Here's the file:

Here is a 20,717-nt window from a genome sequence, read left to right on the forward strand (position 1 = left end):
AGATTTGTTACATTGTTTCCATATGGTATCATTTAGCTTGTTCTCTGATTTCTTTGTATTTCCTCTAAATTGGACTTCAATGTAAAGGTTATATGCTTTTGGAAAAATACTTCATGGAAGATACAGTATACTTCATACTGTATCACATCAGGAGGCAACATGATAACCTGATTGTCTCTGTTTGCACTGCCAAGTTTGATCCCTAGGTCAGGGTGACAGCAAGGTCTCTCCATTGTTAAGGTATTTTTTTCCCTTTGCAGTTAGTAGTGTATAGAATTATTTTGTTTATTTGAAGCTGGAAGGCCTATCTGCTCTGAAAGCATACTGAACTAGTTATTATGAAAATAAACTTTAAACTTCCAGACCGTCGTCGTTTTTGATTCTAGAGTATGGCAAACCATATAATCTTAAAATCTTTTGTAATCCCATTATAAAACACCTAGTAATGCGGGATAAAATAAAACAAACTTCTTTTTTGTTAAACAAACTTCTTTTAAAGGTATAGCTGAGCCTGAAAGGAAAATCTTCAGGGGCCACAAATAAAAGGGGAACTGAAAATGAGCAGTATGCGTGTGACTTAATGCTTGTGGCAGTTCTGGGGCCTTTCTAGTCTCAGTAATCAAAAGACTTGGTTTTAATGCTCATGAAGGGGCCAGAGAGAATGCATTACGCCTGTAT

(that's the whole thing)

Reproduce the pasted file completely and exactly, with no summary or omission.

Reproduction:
Here is a 20,717-nt window from a genome sequence, read left to right on the forward strand (position 1 = left end):
AGATTTGTTACATTGTTTCCATATGGTATCATTTAGCTTGTTCTCTGATTTCTTTGTATTTCCTCTAAATTGGACTTCAATGTAAAGGTTATATGCTTTTGGAAAAATACTTCATGGAAGATACAGTATACTTCATACTGTATCACATCAGGAGGCAACATGATAACCTGATTGTCTCTGTTTGCACTGCCAAGTTTGATCCCTAGGTCAGGGTGACAGCAAGGTCTCTCCATTGTTAAGGTATTTTTTTCCCTTTGCAGTTAGTAGTGTATAGAATTATTTTGTTTATTTGAAGCTGGAAGGCCTATCTGCTCTGAAAGCATACTGAACTAGTTATTATGAAAATAAACTTTAAACTTCCAGACCGTCGTCGTTTTTGATTCTAGAGTATGGCAAACCATATAATCTTAAAATCTTTTGTAATCCCATTATAAAACACCTAGTAATGCGGGATAAAATAAAACAAACTTCTTTTTTGTTAAACAAACTTCTTTTAAAGGTATAGCTGAGCCTGAAAGGAAAATCTTCAGGGGCCACAAATAAAAGGGGAACTGAAAATGAGCAGTATGCGTGTGACTTAATGCTTGTGGCAGTTCTGGGGCCTTTCTAGTCTCAGTAATCAAAAGACTTGGTTTTAATGCTCATGAAGGGGCCAGAGAGAATGCATTACGCCTGTAT